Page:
Studying abroad in a foreign country is becoming easier all the time with different institutions offering programs and scholarships to those who choose to make the time to apply. However, once you’ve made the decision to study abroad, how are you supposed to choose where in the world to go? I studied abroad for two semesters, 6 months in Spain and 6 months in Argentina, and after going through the process twice of deciding where to go, I have found that there are four main ways that people unknowingly limit themselves while making this decision.

  1. Don’t rule out a place because you don’t speak the language.

Please don’t rule out studying abroad in a place that you would really like to go simply because you don’t speak the language! There are many study abroad programs that exist in non-English speaking countries that are designed for English speakers. These often include an opportunity to actually learn the language of the country, which is an incredible opportunity.

  1. Take some time to reflect and find the balance between comfort and putting yourself out there.

Studying abroad is inherently going to put you outside of your comfort zone. You will be in a foreign country with different customs and values. Just how different can the culture be before you go from being uncomfortable to unhappy? But how can you get enough from being in a foreign country if it’s too comfortable and familiar? You need to find the balance between being too uncomfortable to be happy and being too comfortable to challenge yourself to grow as a person.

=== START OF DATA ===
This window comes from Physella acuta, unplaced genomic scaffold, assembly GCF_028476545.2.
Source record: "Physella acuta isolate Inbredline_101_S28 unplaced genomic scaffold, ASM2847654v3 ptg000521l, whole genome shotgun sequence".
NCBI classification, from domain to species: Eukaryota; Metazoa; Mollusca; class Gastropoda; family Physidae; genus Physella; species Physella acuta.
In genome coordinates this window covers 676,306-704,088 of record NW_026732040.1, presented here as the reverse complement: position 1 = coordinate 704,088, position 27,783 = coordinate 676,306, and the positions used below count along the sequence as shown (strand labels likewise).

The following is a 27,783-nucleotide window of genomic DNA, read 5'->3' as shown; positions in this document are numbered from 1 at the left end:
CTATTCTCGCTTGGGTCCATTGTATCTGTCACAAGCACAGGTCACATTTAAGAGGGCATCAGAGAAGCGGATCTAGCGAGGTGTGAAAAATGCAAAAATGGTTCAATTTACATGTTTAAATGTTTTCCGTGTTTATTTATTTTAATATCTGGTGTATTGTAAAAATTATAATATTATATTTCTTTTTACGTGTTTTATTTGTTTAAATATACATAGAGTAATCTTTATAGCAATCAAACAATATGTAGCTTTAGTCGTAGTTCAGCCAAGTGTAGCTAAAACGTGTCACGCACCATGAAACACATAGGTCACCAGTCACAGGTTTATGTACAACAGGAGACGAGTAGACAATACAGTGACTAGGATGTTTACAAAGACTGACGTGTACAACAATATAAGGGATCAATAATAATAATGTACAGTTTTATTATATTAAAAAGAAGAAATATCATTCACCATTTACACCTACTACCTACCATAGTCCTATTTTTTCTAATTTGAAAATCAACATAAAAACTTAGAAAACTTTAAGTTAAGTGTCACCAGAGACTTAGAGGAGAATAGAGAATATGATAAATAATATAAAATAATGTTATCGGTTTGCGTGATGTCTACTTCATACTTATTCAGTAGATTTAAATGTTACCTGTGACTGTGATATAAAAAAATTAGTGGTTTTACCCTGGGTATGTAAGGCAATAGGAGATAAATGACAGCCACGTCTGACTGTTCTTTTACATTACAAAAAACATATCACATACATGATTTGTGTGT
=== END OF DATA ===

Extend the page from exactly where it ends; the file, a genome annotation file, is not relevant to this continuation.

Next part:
1. Prioritize yourself!

Beware of getting sucked into doing what your friends want to do! It is more than likely that you and your friends will have different comfort zones, as well as different interests and strengths. Don’t make a decision on a specific study abroad location just because you and your friend think that it would be fun to be in a certain foreign country together. Let yourself be strong enough to strike out on your own, without bringing a friend with you! Without meaning to you will limit each other because you won’t need to branch out to make friends in your study abroad program the same way that you would if you were alone.

  1. Know what type of environment YOU want to be in.

This can depend on what you will be studying while you are abroad or where you’ll be. Urban areas will have different things to offer than rural areas, but that doesn’t mean that one is better than another. Do you want to be able to see feats of urban engineering or wonders of unspoiled nature? Do you want to have access to internationally acclaimed universities or significant works of art? Knowing what you want to get out of the study abroad experience will help you to narrow down your foreign destination.

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